Some people claim that internal computer noise can seep into the on board audio circuitry and degrade the signal but in several years of using my computer as an audiophile listening source I haven't noticed it. Your ears may be more sensitive then mine but I would give the above setup a try before dropping the coin on an expensive external audio card.
 
Last edited:
Comment

aliensporebomb

macrumors 68000
Jun 19, 2005
1,844
223
Minneapolis, MN, USA, Urth
Fwiw

For what it's worth I've professionally produced at least a dozen commercially released compact discs using Macintosh internal audio circuitry.

Nobody has ever complained about the audio not sounding "clean" enough that I've been aware of.

Most folks are stupefied it was recorded on a Mac in a small studio/office.
 
Comment

Alinoe

macrumors newbie
Aug 25, 2011
19
1
Your iMac has an optical out port. If your amp has an optical in port, why bother with a DAC (unless you're a serious audiophile)? Just get a cable.
 
  • Like
Reactions: chabig
Comment

Fishrrman

macrumors Core
Feb 20, 2009
19,014
6,483
"I wanted to know what the best way to get audio from my 2011 iMac to an external integrated amplifier was. The amplifier has both digital (optical) and analogue (phono) inputs; its a Rotel RA 1520."

I went to the Rotel page and looked at the manual (which has a diagram of the back), and I didn't see any "optical input". Are you _sure_ it has a digital input?

Do you know what kind of input connector is on the amplifier?
Do you know what _type_ of digital input format the amplifier can support?

IF the input is digital/optical, you should be able to use a simple TOSLINK digital/optical cable to make the connection.

You MAY need small "adapters" on either end of the cable. Most TOSLINK cables come with a "rectangular" type of plug that looks like this:
http://www.parts-express.com/pe/showdetl.cfm?Partnumber=180-950&FTR=180-950

You can get a small adapter for the iMac end that looks like this:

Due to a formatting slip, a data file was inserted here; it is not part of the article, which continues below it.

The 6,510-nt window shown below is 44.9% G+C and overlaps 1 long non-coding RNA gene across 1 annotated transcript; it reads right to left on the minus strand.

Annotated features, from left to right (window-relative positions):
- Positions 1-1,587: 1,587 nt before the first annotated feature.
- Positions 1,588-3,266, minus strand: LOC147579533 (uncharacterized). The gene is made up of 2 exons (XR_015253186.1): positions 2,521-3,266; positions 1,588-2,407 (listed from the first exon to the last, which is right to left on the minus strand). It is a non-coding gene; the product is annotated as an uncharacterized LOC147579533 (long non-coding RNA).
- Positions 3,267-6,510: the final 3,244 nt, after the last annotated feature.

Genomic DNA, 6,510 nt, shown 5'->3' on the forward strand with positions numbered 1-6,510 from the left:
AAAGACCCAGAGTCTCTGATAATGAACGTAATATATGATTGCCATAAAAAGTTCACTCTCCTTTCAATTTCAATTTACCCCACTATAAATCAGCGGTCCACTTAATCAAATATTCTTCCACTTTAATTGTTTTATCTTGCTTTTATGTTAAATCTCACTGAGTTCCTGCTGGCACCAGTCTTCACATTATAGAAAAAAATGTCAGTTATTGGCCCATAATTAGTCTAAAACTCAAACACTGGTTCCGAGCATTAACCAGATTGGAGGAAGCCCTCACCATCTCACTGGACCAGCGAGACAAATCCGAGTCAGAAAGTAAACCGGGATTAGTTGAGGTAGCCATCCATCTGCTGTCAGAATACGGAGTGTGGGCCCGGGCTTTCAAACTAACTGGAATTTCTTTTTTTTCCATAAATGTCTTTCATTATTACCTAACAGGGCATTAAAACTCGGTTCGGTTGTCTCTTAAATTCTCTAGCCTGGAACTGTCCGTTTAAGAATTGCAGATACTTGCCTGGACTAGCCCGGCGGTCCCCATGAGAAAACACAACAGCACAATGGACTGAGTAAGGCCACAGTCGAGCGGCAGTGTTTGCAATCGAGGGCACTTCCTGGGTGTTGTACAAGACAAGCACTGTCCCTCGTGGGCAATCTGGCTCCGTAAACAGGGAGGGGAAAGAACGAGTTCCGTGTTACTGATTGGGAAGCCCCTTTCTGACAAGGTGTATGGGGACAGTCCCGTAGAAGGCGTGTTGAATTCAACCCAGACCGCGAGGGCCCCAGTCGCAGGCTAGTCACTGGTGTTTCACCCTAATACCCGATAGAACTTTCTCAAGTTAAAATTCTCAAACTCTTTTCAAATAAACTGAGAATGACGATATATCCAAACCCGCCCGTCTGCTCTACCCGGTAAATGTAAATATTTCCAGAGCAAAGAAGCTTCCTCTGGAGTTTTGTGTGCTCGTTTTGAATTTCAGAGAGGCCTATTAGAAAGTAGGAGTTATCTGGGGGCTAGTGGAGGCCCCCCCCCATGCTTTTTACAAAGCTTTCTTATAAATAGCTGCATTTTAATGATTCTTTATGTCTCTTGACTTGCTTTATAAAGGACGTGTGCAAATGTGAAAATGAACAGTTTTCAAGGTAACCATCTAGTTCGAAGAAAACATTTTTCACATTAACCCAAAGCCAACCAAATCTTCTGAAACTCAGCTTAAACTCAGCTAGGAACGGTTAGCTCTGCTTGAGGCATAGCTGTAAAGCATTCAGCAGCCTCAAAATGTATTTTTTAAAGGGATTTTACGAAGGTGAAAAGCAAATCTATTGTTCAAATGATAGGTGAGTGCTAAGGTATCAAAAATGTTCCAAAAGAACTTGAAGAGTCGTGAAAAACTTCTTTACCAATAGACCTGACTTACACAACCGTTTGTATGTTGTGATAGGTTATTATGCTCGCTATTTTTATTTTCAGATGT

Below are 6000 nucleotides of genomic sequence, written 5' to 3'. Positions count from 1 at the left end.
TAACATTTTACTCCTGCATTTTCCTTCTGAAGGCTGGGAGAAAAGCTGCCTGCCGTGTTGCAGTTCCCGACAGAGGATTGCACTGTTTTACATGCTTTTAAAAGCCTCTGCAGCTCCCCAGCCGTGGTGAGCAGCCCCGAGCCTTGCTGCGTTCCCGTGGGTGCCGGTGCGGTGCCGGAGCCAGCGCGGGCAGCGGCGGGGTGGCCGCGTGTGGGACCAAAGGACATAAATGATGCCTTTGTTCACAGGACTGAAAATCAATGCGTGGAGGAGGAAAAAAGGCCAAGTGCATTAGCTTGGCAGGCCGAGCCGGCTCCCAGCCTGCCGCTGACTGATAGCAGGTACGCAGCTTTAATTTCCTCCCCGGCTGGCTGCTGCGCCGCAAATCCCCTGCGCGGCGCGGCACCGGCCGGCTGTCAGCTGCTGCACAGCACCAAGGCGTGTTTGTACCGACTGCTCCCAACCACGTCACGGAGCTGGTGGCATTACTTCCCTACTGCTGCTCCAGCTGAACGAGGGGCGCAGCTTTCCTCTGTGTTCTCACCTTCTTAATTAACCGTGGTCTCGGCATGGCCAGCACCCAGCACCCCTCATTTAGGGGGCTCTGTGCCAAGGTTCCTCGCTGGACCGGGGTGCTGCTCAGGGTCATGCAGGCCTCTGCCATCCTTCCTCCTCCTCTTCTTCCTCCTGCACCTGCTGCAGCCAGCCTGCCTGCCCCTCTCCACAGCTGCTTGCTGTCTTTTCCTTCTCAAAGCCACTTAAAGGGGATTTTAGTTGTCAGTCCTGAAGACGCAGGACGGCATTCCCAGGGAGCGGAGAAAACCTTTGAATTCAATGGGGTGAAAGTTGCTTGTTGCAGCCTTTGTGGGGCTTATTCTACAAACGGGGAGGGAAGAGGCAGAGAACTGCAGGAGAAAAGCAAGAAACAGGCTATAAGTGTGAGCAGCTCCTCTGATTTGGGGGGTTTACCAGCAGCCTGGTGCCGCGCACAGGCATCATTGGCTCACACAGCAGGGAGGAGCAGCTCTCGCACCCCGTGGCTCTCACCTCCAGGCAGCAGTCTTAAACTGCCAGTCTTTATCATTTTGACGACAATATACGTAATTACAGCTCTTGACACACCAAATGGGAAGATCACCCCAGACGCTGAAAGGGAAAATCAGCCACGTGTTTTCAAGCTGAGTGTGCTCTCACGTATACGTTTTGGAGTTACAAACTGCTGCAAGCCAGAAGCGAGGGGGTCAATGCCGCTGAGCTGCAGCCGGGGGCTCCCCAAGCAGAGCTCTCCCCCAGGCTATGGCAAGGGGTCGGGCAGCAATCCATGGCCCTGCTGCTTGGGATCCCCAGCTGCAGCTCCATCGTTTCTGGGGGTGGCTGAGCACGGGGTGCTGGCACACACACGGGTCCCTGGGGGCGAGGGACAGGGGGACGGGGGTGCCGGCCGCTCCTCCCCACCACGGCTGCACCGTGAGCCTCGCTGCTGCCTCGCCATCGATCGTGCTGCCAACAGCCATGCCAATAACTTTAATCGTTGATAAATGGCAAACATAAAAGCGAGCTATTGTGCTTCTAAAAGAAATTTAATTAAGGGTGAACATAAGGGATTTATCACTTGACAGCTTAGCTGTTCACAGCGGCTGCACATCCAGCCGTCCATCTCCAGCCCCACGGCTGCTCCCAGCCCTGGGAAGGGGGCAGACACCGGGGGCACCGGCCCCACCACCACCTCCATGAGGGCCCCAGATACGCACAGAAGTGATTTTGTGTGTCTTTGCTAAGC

http://www.parts-express.com/pe/showdetl.cfm?Partnumber=180-968&FTR=180-968

Here's the same kind of adapter with an "L-shaped" end that swivels (very handy):
http://www.parts-express.com/pe/showdetl.cfm?Partnumber=180-958&FTR=180-958

Here's an "extension coupler" that lets you hook 2 cables together end-to-end:
http://www.parts-express.com/pe/showdetl.cfm?Partnumber=180-966&FTR=180-966

Whether you will need the same adapter on the "amplifier end" depends on what kind of connection port it has.

IMPORTANT: if the amplifier has a "phono type" SPDIF input (looks like an "RCA" phono plug), you may need some kind of "converter" to go between them. The converter doesn't change the signal from digital to analog, but instead "converts the format" between connectors.

There is a length limitation, however. The following info is snipped from widipedia:
"TOSLINK cables are usually limited to 5 meters in length, with a technical maximum[1] of 10 meters, for reliable transmission without the use of a signal booster. However, it is very common for interfaces on newer consumer electronics (satellite receivers and PCs with optical outputs) to easily run over 30 meters on even low-cost ($0.75/m) TOSLINK cables. TOSLINK transmitters operate at a nominal optical wavelength of 650nm(~461.2 THz)."


Again, after a quick review of the manual for the above amplifier, I didn't see any "digital input".

If that's the case, you could still get music out of the iMac and into the amplifier by using a USB/DAC converter box. There are many of them available:
http://www.amazon.com/s/ref=nb_sb_noss?url=search-alias=aps&field-keywords=usb+dac&x=0&y=0
 
Comment

911scanner

macrumors member
Jan 31, 2011
48
0
I too was having this issue when I first purchased my iMac 11,3. I wanted to use my truly digital integrated amp (that I already owned) with some decent bookshelf speakers.

In my quest, I used a digital out cable from the headphone jack for awhile. I liked this method, except for needing better speakers and the lack of volume control integrated into the Mac.

Then I started considering amplified bookshelf speakers. I stumbled on the AudioPro LV2 speakers and have been happy as a clam ever since.

Not an inexpensive option, but you will be amazed when you hear them.


MM
 
Comment

Dtilac

macrumors newbie
Aug 7, 2019
1
0
I just did what you are trying to accomplish.

You'll need the following:
  1. Belkin Toslink cable with 3.5mm adapter Link to Belkin Cable >>
  2. A stereo/tuner/receiver with optical input or...
  3. An external DAC (Digital Audio Converter) with optical input and RCA outputs. Link to External DAC >>

The first thing you'll want to do is set the audio output jack on the rear of the iMac to digital output via the audio preferences.

Then you connect the 3.5mm adapter to one end of the Belkin cable and insert it into the audio output jack on the rear of the iMac.